What do fraudsters want ? And other musings from the RE●WORK AI Fraud Panel

The Panelists:

  • Mairtin O’Riada — CTO/Founder of Ravelin, Crime Analysis, Scotland Yard for 10 years — Crime & Criminology
  • Mousumi Ghosh, Financial Crime Risk Analytics Leader, Wells Fargo
  • Satheesh Ramachandran, Manager, Seller Risk, eBay

The nuances of Fraud & AI

The Questions :

1. How does AI improve fraud detection — in a broader perspective ?

  • Ability to disconcert interplay between the features and have a much more nuanced view of things; Lifting people out rather than categorizing with a broad brush; for example a customer would put a bounding box on a whole area rather than getting people out of the box
  • Frees people who are working on rule and case management to become much more interesting investigators
  • Efficiency — Reduction in FP (unproductive alert)
  • Effectiveness — increasing the correctly identified suspicious activities (TP)
  • Automation — Increasing productivity, freeing up resources
  • Advanced Analytics & Results — Accelerate risk scoring, improve alert quality and robust decision making
  • 10 years ago — claim processing end of the day batch job with all features coming from the claim itself
  • Things are radically changed now — to transactional Fraud !
  • AI has enabled the high velocity, massive information processing in real time
  • Not just structured data coming out of claims file but a confluence of data from different sources — structured, unstructured, image, NLP and so forth
  • The signals are much more real time
  • Rules are useful because they can respond to things faster; ML models are more broader — so both have their place in fraud detection

2. Do they differ in different verticals ?

  • [Satheesh] One big difference is the influence of regulation — to put a model into production takes longer time; in e-commerce, (without regulatory burden) can deploy models quicker
  • 2nd, the level of explainability is different at different verticals.
  • 3rd, how realtime the system has to be — when the information doesn’t change that much, it can be a batch operation
  • [Mairtin] Try to think about fraud from the fraudster’s perspective
  • a) The Selfish Fraudster — Want free stuff from somebody else’s money
  • b) The Reseller — Interested in Fraud as a business
  • c) The Reluctant Fraudster — Uses fraud just as a means to mask their identity because they are in the commission of another crime. e.g. commit fraud intact app not because they want a fee ride but they are in the process committing other crimes like drug dealing and don’t want their movements to be tracked
  • d) Larger crime categories — use money laundering to rig the system et al

3. What are the interesting/effective opportunities of AI in your space ?

  • [Mousumi]
  • a) RPA based solutions
  • b) Building advanced AI based models to augment the rules based models
  • c) Advanced NLP techniques
  • d) Use of platforms — Data Robot is used heavily at WellsFargo
  • [Satheesh]
  • a) Multimodal features — broad combination of 5 classes of features e.g. structured, graph based embedding, NLP (especially in e-commerce to look at what sellers and buyers are conversing and detect any collusion, or understand the reviews, the exchanges in claims for example), sequential features, image.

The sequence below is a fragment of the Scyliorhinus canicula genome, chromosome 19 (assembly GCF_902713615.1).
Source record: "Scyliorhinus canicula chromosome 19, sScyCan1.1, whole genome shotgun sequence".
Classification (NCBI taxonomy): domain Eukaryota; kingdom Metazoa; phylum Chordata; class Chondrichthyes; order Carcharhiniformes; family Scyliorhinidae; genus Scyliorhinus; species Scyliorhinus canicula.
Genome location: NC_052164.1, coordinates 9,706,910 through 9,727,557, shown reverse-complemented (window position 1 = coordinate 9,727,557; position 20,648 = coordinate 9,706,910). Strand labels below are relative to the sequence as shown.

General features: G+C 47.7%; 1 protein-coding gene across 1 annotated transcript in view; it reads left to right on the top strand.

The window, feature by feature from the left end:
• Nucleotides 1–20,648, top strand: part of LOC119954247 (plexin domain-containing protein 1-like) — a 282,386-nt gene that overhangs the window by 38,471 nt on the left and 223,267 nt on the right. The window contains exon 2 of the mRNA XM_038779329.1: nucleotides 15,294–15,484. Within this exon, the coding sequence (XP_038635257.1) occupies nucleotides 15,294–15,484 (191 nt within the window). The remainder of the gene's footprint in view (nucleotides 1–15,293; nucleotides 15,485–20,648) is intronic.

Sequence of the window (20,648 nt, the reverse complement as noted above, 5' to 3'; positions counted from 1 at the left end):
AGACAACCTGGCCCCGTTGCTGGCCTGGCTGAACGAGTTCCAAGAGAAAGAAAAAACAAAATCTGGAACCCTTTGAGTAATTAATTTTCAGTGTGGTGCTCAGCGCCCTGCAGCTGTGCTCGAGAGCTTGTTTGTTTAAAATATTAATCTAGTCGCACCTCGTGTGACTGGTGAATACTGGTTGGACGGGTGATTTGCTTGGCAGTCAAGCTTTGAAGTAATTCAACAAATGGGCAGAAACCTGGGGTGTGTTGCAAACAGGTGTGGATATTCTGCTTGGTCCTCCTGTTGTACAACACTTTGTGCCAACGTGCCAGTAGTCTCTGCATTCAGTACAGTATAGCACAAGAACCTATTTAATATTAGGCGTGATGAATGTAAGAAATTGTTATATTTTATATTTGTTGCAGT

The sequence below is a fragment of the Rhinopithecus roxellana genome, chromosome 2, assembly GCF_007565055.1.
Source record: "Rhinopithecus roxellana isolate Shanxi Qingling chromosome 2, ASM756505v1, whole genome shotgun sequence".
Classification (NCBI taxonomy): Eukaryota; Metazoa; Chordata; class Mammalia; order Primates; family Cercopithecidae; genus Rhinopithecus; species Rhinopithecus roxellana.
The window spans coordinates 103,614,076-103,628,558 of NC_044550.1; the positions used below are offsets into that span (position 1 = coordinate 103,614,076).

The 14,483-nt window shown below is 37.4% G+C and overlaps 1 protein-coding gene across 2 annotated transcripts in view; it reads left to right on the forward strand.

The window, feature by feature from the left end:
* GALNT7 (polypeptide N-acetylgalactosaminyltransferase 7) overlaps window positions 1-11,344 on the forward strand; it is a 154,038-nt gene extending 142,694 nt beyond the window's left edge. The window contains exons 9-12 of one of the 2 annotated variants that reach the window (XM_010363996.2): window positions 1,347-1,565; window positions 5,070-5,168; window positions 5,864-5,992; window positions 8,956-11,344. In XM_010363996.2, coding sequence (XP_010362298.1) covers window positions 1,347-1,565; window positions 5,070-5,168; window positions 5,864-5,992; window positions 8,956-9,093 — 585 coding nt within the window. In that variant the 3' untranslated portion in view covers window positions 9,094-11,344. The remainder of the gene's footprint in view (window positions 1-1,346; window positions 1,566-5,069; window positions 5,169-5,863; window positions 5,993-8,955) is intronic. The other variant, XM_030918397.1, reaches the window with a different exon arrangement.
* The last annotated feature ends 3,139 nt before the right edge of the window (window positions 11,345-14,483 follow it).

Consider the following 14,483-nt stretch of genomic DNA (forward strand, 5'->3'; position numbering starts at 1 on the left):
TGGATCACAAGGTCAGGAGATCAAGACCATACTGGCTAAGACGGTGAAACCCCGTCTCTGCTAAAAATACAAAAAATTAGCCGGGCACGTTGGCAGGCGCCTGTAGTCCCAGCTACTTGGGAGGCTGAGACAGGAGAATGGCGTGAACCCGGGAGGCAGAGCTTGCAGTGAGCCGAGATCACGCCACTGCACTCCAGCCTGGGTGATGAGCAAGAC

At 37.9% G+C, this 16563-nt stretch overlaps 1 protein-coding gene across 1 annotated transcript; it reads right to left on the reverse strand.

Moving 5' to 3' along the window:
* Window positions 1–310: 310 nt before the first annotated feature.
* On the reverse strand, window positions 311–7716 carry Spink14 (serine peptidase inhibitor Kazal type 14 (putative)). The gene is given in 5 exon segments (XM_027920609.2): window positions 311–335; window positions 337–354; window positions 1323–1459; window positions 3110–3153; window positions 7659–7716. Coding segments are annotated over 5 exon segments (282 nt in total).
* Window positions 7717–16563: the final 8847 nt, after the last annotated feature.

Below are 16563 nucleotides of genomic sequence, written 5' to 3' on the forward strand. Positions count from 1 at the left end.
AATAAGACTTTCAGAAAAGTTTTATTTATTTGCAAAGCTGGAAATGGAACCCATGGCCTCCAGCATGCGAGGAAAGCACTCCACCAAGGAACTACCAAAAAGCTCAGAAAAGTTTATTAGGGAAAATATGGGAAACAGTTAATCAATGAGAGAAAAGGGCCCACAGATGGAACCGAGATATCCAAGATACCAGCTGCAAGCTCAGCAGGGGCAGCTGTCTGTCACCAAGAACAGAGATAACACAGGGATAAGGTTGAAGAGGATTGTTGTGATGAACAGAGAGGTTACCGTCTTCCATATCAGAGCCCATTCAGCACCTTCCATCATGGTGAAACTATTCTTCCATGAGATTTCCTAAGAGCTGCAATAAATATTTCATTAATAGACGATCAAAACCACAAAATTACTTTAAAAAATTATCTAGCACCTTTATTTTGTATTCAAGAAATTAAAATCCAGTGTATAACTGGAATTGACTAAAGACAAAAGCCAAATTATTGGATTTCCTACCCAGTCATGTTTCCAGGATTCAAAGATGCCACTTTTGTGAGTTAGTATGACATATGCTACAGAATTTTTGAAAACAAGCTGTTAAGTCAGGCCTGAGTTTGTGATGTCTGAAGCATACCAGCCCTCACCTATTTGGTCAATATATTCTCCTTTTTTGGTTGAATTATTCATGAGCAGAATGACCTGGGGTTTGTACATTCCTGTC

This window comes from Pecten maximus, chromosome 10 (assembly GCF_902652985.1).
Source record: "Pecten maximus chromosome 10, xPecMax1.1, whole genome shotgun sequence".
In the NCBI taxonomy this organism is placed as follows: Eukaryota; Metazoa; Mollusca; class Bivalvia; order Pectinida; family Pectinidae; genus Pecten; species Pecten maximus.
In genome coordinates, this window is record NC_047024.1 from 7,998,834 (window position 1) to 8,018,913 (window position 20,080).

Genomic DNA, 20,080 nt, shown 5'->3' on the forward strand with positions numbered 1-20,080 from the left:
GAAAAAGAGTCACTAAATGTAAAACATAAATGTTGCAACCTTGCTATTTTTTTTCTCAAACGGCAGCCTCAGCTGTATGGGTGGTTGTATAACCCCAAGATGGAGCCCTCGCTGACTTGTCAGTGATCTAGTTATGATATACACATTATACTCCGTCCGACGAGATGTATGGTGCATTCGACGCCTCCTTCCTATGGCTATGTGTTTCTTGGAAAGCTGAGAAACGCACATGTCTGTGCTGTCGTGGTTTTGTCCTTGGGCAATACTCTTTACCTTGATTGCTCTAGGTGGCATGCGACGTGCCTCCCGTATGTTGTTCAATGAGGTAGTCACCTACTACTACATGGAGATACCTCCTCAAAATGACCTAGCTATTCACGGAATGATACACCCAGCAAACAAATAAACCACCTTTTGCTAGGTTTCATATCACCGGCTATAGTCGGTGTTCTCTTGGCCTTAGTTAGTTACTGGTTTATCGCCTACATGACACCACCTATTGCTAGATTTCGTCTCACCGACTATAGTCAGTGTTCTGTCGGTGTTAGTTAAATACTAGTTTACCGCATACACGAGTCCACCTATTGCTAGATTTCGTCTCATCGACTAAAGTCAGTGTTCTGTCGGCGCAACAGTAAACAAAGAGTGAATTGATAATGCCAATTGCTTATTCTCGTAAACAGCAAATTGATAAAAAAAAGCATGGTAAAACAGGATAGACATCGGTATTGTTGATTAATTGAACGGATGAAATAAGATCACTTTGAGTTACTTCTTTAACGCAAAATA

• b) Fraud is fast changing - how we update the models is another challenge
  • c) We learn only what we go after ! Even in claims processing auditors are biases towards what they want to audit. By nature models are built on operational data, which is biased on what you decide to monitor and act on
  • [Mairtin] Graphs ! Graph features in live modeling — not only in probabilistic sense but also in cardinality perspective (like fraud rings) and helps to form a narrative

4. What does the future look like ? Transformers in Fraud ? New Algorithms ? New platforms ?

  • [Mousumi]
  • a) Platforms — they will get more versatile and powerful
  • b) New Algorithms
  • c) Blockchain
  • d) Data being the cloud
  • e) Opportunity for people with less ML experience, because of platforms like DR or AutoML with streamlined end to end data pipelines
  • [Satheesh]
  • Future is not in the algorithms more so much as in the data i.e., features from data. Fraud is a little different from other domains — for example to train a cat vs dog classifier, one can generate data by manipulating the images (like crop, flip, rotate, blurr, denoise and sharpen), in fraud that it not possible
  • [Krishna] Extracting weak signals by themselves or combining them with others is an interesting challenge
  • [Mairtin] Before thinking about advances in algorithms or feature engineering, we will have to make allowances for what the legislators are demanding. For example, Europe is increasingly prescriptive about how fraud needs to be handled — explicit authentication and prescriptions that fraud should be kept within a certain percentage if authentication is not used

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Krishna Sankar

Krishna Sankar

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